“So the right wing manipulates the resentment of the bulk of the working class from being able to dedicate their lives to anything purely noble or altruistic. But at the same time—and here’s the real evil genius of right-wing populism—they also manipulate the resentment of that portion of the middle classes trapped in bullshit jobs against the bulk of the working classes, who at least get to do productive work of obvious social benefit. Think about all the popular uproar about school teachers. There’s this endless campaign of vilification against teachers, who they say are overpaid, coddled, and are blamed for everything wrong with our education system. In fact, grade school teachers undergo really grueling conditions for much less money than they’d be paid if they’d gone into almost any other profession requiring the same level of education, and almost all the problems the right-wingers are referring to aren’t created by the teachers or teachers’ unions at all but by school administrators—the ones who are paid much more, and mostly have classic bullshit jobs that seem to multiply endlessly even as the teachers themselves are squeezed and downsized. So why does no one complain about those guys? Actually I saw something telling written by a right-wing activist on some blog—he said, well the funny thing is, when we first started our school reform campaigns, we tried to focus on the administrators. But it didn’t take. Then we shifted to the teachers and suddenly the whole thing exploded. It’s hard to explain that in any other way than to say: a lot of people resent the teachers for having genuine, meaningful jobs. You get to shape young lives. You get to make a real difference for other people. And the logic seems to be: shouldn’t that be enough for them? They want that, and middle-class salaries, and job security, and vacations, and benefits, too? You even see that with auto workers. ‘But you get to make cars! That’s a real job! And you also want $30 an hour?’”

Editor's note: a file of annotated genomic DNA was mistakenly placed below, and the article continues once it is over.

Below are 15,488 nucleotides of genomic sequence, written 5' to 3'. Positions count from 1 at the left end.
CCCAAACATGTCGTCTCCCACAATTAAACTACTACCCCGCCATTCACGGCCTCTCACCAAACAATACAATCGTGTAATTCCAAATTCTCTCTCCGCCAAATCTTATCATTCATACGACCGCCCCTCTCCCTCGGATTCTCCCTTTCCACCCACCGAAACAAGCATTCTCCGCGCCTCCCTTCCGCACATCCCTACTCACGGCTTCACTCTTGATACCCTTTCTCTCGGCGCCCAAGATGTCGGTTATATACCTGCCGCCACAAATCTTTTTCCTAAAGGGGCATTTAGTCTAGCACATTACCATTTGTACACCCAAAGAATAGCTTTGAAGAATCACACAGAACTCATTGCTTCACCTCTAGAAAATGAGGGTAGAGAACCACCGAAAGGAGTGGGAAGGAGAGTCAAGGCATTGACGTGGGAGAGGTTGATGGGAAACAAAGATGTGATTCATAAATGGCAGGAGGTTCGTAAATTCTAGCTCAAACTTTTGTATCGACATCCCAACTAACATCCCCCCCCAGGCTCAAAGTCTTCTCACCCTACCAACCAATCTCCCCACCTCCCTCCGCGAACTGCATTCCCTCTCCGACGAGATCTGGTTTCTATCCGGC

Ole Bjerg wrote an excellent book Making Money (2014) in which he discusses a contemporary economic fantasy of “being in the market”. This same fantasy is applied to education today. Students, or at least prospective students, are asked to “invest” in an education by incurring massive debt, in the hopes that such an investment makes them “marketable” for certain jobs. This places the burden on the student to select a type of educational training for which there will be employer demand over the entire term of the student loan cycle. Tying in with Graeber’s points above, many prospective students face a crisis when they perhaps find the jobs (and associated education) that are lucrative now unsatisfying, and few can predict whether even the lucrative jobs of today will still be lucrative over the many-decades terms of typical student loans (which in the USA are not dischargeable in bankruptcy proceedings). This is usually a matter of “educational status” being a “diversionary explanation of wealth disparity” that is “duly dubbed ‘human capital’ on the logic that each academic step adds to the stream of future earnings.” (Michael Hudson, “Piketty vs. The Classical Economic Reformers”). But if there really is any personal freedom, it is the freedom to make a subjective choice about what fantasy is used to process real world interactions. An insistence that everyone accept a dominant fantasy, like the one Bjerg details, is essentially a deterministic stance that rejects the possibility of personal freedom. These are the old battle lines of the political right and left.